Himmaswa lian choo (Learn Himmaswa)

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Re: Himmaswa lian choo (Learn Himmaswa)

Post by clawgrip » Sat 07 Feb 2015, 02:26

Thanks for the comments. I'm glad you like the language, but as you suspected, I have no plans to release the font. I'd prefer to keep this my own language.
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Re: Himmaswa lian choo (Learn Himmaswa)

Post by avonthalonus » Sat 07 Feb 2015, 02:38

Not even commercially, as a license for personal use unmodified under your own copyright? Please don't be annoyed at my persistence; please take it as a compliment on the value of your artistry.
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Re: Himmaswa lian choo (Learn Himmaswa)

Post by avonthalonus » Sat 07 Feb 2015, 12:05

Since I already peaked at the answers to the lessons, I tried my hand at varying the exercises slightly, below:
Spoiler: show
Lesson 3

1. a seed > teen
2. animals > kaak
3. many schools > chgay-beym
4. homes (in general) > gaga-leum
5. the people on the farm (i.e. associated with the farm) > heuubngoy-beym OR heuubngoy-tom-beym to distinguish from "many farms"
6. bees (in general) > gaga-iok

Lesson 4

1. Gleh'auk is eating. > Gleh'auk kpeun bgaiy
2. Many dogs have died. > loum-beym gliañ
3. The woman is in good health. > naun panglor
4. The child is going. > peen keuong bgaiy

Lesson 5

1. You are red. > duool ket
2. We are facing you. > hwai-beym toy-bgaiy duool
3. He engraved it. > itui wgornswech itui

Question: I'm confused about using the imperfect auxiliary with a perfect verb in "chmeu cher bgaiy". It seems like this shouldn't be allowed as it is contradictory. Should we not rather view bgaiy here, not as an imperfect auxiliary, but as the time adverb "now" instead, and translate it as, "The mugwort has now died"?

Thank you.
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Re: Himmaswa lian choo (Learn Himmaswa)

Post by Birdlang » Sat 07 Feb 2015, 16:39

Is that conscript a syllabary?
L1: English.
L2: Spanish, Bahasa Melayu, Bahasa Indonesia, Italian, Korean, Chinese, and many more.
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Re: Himmaswa lian choo (Learn Himmaswa)

Post by clawgrip » Sat 07 Feb 2015, 17:09

avonthalonus wrote:Not even commercially, as a license for personal use unmodified under your own copyright? Please don't be annoyed at my persistence; please take it as a compliment on the value of your artistry.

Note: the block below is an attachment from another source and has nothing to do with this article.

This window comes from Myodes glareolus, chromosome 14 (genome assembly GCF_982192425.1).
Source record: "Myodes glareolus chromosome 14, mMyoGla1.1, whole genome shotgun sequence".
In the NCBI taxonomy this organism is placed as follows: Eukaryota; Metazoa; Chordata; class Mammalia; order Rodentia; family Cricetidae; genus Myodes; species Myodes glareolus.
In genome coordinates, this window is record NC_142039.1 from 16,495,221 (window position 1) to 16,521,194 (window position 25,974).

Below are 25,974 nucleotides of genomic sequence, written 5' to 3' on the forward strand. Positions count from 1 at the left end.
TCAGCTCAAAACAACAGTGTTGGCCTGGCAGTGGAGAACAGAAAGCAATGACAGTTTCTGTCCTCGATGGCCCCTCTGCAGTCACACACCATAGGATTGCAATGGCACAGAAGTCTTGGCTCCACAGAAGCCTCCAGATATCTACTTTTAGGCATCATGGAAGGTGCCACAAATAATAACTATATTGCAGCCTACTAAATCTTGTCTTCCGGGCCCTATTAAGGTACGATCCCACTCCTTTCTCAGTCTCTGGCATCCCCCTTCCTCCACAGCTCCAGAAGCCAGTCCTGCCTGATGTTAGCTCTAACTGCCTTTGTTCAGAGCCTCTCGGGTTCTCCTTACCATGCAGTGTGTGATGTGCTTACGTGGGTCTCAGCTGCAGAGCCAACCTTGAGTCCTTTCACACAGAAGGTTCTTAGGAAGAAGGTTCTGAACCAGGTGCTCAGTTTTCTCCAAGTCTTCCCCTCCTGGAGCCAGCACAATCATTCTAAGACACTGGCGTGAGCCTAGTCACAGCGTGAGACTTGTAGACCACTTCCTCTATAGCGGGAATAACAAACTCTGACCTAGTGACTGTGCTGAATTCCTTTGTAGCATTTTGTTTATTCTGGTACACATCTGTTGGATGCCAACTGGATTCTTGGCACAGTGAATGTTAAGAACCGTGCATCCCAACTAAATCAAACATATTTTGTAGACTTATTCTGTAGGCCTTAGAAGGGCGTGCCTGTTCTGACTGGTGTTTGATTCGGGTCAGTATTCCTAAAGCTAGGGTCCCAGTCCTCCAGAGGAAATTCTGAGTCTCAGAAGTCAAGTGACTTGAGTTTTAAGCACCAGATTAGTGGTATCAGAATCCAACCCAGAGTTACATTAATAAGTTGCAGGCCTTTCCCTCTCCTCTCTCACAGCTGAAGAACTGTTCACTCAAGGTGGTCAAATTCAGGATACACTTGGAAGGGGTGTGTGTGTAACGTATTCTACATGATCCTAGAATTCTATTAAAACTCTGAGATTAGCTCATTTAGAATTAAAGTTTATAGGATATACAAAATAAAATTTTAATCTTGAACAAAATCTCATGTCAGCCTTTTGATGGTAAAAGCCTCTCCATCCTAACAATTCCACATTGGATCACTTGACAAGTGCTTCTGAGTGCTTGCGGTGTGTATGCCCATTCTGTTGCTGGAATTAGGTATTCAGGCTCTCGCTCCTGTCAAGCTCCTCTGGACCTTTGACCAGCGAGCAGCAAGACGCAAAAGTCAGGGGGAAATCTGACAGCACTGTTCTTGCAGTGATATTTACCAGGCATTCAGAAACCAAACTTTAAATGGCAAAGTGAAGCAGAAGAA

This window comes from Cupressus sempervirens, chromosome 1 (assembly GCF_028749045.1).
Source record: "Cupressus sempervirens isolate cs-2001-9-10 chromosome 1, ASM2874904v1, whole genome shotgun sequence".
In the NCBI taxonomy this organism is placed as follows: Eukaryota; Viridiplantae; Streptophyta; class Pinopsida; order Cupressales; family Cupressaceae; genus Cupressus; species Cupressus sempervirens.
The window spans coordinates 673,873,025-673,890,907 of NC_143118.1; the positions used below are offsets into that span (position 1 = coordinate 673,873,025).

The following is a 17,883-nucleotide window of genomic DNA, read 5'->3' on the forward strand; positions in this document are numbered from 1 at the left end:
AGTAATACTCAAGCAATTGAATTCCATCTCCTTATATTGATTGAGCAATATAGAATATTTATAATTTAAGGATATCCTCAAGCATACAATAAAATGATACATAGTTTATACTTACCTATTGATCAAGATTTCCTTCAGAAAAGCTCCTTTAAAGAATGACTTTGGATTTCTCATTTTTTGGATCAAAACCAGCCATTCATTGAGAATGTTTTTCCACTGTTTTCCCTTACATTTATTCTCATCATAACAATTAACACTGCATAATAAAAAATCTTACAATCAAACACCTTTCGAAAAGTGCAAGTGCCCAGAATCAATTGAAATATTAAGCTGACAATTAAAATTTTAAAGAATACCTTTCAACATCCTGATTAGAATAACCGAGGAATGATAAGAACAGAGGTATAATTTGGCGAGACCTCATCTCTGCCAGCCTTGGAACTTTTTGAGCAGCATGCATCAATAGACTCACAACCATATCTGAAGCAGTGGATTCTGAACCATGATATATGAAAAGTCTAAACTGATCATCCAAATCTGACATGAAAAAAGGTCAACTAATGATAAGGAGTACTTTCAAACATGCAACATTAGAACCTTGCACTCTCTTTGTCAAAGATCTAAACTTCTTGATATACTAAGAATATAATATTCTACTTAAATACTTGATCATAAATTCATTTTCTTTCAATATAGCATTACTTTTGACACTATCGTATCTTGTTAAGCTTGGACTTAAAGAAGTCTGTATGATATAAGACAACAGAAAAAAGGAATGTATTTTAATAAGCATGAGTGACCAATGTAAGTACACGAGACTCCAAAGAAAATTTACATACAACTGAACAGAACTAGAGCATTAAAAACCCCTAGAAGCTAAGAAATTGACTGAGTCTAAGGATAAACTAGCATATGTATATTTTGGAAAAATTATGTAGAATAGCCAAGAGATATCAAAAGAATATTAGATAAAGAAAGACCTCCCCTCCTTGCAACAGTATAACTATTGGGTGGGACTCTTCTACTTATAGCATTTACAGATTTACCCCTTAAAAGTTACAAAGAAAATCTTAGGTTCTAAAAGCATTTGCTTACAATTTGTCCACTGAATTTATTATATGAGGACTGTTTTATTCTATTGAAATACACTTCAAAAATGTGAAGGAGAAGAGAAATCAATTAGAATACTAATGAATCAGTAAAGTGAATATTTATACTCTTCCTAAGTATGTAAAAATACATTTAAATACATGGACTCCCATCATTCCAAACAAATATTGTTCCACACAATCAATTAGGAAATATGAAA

Sorry, I just intend to keep this to myself at this time.
avonthalonus wrote:Since I already peaked at the answers to the lessons, I tried my hand at varying the exercises slightly, below:
Spoiler: show
Lesson 3

1. a seed > teen
2. animals > kaak
3. many schools > chgay-beym
4. homes (in general) > gaga-leum
5. the people on the farm (i.e. associated with the farm) > heuubngoy-beym OR heuubngoy-tom-beym to distinguish from "many farms"
6. bees (in general) > gaga-iok

Lesson 4

1. Gleh'auk is eating. > Gleh'auk kpeun bgaiy
2. Many dogs have died. > loum-beym gliañ
3. The woman is in good health. > naun panglor
4. The child is going. > peen keuong bgaiy

Lesson 5

1. You are red. > duool ket
2. We are facing you. > hwai-beym toy-bgaiy duool
3. He engraved it. > itui wgornswech itui

Question: I'm confused about using the imperfect auxiliary with a perfect verb in "chmeu cher bgaiy". It seems like this shouldn't be allowed as it is contradictory. Should we not rather view bgaiy here, not as an imperfect auxiliary, but as the time adverb "now" instead, and translate it as, "The mugwort has now died"?

Thank you.
Will check the answers when I have more time. As for the imperfect auxiliary with a perfect verb: "perfect" refers to the action being completed (perhaps I could call it a perfective verb class). The imperfect auxiliary indicates the result is incomplete. In this sense, you could think of cher on its own as "died" i.e. past, and cher bgaiy as "has died" i.e. perfect.
Birdlang wrote:Is that conscript a syllabary?
The script is a logography. There are over 1000 characters. This image is kind of old now, and there are more characters than this image shows, but this is the best I have for you at the moment:
Spoiler: show
Image
Should really get my next lesson done for this.
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Re: Himmaswa lian choo (Learn Himmaswa)

Post by avonthalonus » Sat 07 Feb 2015, 17:50

Will check the answers when I have more time. As for the imperfect auxiliary with a perfect verb: "perfect" refers to the action being completed (perhaps I could call it a perfective verb class). The imperfect auxiliary indicates the result is incomplete. In this sense, you could think of cher on its own as "died" i.e. past, and cher bgaiy as "has died" i.e. perfect.